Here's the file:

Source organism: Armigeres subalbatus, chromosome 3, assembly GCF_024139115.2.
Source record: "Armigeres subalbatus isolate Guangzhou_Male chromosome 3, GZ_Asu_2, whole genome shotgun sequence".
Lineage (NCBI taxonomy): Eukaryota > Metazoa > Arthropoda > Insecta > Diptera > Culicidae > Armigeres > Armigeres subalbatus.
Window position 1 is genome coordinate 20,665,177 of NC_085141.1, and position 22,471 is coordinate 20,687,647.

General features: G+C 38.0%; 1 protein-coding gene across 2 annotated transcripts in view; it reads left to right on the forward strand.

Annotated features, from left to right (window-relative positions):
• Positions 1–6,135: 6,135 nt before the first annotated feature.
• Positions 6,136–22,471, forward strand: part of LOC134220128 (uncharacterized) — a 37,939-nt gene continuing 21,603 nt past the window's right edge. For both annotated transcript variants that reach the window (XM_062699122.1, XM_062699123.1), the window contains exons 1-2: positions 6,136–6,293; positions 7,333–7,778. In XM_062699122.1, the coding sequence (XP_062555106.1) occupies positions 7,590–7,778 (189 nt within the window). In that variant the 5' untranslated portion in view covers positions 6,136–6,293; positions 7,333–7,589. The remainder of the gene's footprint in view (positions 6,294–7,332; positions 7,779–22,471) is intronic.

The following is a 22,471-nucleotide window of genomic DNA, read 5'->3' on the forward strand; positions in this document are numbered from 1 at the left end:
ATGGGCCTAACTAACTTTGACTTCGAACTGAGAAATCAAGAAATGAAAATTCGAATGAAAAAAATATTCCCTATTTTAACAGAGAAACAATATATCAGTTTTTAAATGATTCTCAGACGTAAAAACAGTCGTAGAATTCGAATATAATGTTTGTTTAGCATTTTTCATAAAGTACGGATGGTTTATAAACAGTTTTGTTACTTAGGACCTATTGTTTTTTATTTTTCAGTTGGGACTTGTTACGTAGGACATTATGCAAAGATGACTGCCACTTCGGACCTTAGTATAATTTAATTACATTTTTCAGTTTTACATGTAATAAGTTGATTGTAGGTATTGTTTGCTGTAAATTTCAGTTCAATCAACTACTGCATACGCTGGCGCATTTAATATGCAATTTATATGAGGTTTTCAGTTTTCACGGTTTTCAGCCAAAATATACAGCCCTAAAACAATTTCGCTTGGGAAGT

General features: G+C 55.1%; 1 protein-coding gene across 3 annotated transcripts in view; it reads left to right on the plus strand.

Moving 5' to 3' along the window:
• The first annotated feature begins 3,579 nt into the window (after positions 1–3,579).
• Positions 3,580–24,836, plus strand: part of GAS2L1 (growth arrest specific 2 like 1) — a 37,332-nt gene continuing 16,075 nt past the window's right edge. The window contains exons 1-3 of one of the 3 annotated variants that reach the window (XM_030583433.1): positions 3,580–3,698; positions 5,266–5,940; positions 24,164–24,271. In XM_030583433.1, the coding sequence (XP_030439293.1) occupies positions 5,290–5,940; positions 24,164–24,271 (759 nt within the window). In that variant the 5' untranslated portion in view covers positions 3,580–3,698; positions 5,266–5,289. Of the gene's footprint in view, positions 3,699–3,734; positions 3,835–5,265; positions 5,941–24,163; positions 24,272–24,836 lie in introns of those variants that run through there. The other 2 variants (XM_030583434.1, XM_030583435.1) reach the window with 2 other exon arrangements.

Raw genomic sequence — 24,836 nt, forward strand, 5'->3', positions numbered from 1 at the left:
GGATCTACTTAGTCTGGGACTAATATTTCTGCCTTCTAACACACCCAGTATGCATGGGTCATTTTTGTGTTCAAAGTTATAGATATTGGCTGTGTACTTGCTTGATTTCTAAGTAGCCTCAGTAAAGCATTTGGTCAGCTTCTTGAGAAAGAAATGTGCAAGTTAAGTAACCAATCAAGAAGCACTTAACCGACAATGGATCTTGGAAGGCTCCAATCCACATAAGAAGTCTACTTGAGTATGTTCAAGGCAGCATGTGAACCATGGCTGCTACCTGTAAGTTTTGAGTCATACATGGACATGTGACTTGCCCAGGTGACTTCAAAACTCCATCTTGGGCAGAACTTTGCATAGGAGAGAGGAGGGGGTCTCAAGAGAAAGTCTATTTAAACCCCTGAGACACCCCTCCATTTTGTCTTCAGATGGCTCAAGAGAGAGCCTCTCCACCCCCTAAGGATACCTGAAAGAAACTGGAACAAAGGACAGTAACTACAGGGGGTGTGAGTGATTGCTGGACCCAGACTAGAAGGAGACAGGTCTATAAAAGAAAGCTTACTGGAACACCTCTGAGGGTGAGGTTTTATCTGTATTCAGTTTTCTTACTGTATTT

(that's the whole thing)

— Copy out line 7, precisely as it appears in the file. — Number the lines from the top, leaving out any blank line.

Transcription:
• Positions 1–6,135: 6,135 nt before the first annotated feature.